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World War II
War Beneath the Waves - Sardine Duty: Life as a Submariner

War Beneath the Waves - Sardine Duty: Life as a Submariner
Reading Level
     edHelper's suggested reading level:   grades 5 to 7
     Flesch-Kincaid grade level:   4.19

     challenging words:    After-shave, bunking, corpsman, medic, off-duty, Seadragon, submariner, submariners, bunks, elite, lasting, nook, displace, nuclear, appendix, cut-off
     content words:    World War II

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War Beneath the Waves - Sardine Duty: Life as a Submariner
By Toni Lee Robinson

1     It takes a special person to be a submariner. In our time, huge subs roam the ocean, powered by nuclear reactors. Ohio class boats are 560 feet long and 42 feet wide. Fully loaded, they displace almost 19,000 tons of water. They carry crews of more than 150 men. These big boats patrol the ocean depths for months at a time. After half a year at sea, even a sub this size could begin to feel like tight quarters.
2     Imagine life on a World War II submarine. These boats were much smaller than today's subs. Life aboard these submarines was very cramped. For months at a time, crews of 66 men were squeezed into a 311ft. X 27 ft. tube. Every inch of space was used. Supplies were stuffed under beds. Equipment hung overhead.
3     The men slept in bunks or hammocks. Beds were stacked one on top of the other with very little head room. There weren't always enough beds to go around. This led to a shift system called "hot bunking." When you went on watch, someone coming off-duty would sleep in your bed.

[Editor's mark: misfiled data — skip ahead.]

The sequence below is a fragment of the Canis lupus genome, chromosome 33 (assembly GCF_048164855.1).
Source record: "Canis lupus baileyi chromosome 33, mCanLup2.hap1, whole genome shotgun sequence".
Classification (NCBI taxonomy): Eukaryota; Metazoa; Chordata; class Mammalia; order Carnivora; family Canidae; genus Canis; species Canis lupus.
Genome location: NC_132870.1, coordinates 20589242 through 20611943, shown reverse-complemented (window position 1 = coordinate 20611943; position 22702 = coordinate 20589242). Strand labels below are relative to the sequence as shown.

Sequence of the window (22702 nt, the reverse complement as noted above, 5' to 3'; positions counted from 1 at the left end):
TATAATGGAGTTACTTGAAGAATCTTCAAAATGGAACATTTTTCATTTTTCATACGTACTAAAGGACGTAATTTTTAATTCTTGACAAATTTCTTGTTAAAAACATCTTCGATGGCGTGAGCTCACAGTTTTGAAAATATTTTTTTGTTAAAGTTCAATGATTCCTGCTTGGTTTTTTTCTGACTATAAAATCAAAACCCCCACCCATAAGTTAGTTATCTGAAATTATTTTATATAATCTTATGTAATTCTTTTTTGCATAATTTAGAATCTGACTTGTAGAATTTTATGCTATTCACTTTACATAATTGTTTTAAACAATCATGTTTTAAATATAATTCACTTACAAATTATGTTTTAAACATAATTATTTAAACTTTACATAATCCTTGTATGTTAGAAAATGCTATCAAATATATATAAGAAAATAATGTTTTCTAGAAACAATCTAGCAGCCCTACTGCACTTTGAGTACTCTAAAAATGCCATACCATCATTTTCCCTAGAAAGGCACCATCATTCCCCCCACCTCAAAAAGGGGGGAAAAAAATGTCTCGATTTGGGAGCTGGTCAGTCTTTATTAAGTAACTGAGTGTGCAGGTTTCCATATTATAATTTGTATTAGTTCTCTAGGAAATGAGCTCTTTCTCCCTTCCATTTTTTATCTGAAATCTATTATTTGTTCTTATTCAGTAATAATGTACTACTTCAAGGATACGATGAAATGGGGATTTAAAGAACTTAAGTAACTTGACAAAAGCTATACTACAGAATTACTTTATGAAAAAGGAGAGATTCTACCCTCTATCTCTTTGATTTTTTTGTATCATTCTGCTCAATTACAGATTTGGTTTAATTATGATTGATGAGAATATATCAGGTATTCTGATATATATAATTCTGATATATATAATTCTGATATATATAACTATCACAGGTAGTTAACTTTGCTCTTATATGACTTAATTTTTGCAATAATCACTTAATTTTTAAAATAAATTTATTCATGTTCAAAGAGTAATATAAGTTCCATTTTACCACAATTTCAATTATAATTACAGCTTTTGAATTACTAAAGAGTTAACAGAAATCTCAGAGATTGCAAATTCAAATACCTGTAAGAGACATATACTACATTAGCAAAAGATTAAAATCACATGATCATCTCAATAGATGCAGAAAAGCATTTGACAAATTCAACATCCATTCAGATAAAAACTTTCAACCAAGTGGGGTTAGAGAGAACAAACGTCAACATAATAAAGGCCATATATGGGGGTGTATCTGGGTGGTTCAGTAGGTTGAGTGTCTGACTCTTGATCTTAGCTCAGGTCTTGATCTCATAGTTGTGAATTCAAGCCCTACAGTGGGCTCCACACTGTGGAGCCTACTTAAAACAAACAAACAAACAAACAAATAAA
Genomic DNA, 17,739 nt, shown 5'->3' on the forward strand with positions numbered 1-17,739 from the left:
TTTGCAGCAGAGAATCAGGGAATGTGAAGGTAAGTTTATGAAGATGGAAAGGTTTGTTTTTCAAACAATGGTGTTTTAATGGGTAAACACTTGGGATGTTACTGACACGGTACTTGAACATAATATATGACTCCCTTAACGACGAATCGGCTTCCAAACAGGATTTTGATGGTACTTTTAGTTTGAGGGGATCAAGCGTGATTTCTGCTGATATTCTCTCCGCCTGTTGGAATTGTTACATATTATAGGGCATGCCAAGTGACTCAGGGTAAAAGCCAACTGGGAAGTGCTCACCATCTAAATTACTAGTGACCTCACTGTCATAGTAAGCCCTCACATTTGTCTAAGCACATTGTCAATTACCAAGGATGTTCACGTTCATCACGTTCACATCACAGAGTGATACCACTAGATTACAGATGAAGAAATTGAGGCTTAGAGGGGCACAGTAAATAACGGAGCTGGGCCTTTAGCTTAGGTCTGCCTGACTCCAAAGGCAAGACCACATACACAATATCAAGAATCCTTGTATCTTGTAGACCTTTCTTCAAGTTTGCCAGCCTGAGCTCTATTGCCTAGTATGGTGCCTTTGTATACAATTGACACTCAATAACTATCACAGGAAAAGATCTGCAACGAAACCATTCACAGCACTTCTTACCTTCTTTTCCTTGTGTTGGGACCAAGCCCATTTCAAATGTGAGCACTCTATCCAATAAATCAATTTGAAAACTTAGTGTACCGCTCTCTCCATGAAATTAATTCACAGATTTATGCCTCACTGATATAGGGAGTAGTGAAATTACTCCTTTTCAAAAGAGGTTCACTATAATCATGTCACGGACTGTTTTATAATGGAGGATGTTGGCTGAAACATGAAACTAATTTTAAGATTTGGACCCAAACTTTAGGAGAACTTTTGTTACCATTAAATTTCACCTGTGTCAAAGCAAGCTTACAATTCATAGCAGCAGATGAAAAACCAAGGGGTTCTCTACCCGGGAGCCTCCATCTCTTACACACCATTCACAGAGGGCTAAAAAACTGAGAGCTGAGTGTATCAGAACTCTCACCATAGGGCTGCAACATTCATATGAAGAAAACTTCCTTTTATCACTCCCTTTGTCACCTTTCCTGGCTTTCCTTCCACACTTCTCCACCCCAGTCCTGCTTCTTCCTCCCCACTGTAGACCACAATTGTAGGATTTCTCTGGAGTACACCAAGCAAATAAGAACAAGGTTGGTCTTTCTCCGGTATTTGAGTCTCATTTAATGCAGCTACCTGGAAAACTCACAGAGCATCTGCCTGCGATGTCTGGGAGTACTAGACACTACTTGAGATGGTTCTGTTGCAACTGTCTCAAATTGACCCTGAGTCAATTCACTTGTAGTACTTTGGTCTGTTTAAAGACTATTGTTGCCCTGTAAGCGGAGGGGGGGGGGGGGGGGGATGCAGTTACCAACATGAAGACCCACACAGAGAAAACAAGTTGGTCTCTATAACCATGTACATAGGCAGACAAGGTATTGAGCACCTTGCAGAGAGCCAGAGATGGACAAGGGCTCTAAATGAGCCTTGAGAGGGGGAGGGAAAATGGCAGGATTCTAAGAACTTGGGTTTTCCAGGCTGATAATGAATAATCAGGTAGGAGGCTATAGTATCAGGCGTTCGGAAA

4     There were two basic temperatures aboard subs: too hot or too cold. The diesel engines that drove the sub threw off a great deal of heat. Temperatures in the engine rooms were rarely less than 120 degrees. In summer or in tropical areas, the engine heat filled the small vessel. "Eau de Sweat" was the aroma of the day. Winter in the northern Atlantic, however, was a different story. The metal hull of a sub did nothing to insulate it. Crewmen were chilled to the bone. The engine room was then a favorite place for those off duty.
5     Food aboard the boat usually wasn't bad. At the beginning of a patrol, it was fresh and plentiful. American sub crews always enjoyed double rations. As a sub left port, its food stores were crammed in every possible nook. Rows of cans often formed walkways until the food was used up. In a space barely large enough to stand up, the cook made meals for more than 60 men. Crews ate in shifts in the tiny galley (kitchen). On most subs, men were allowed to raid the refrigerator whenever they liked.

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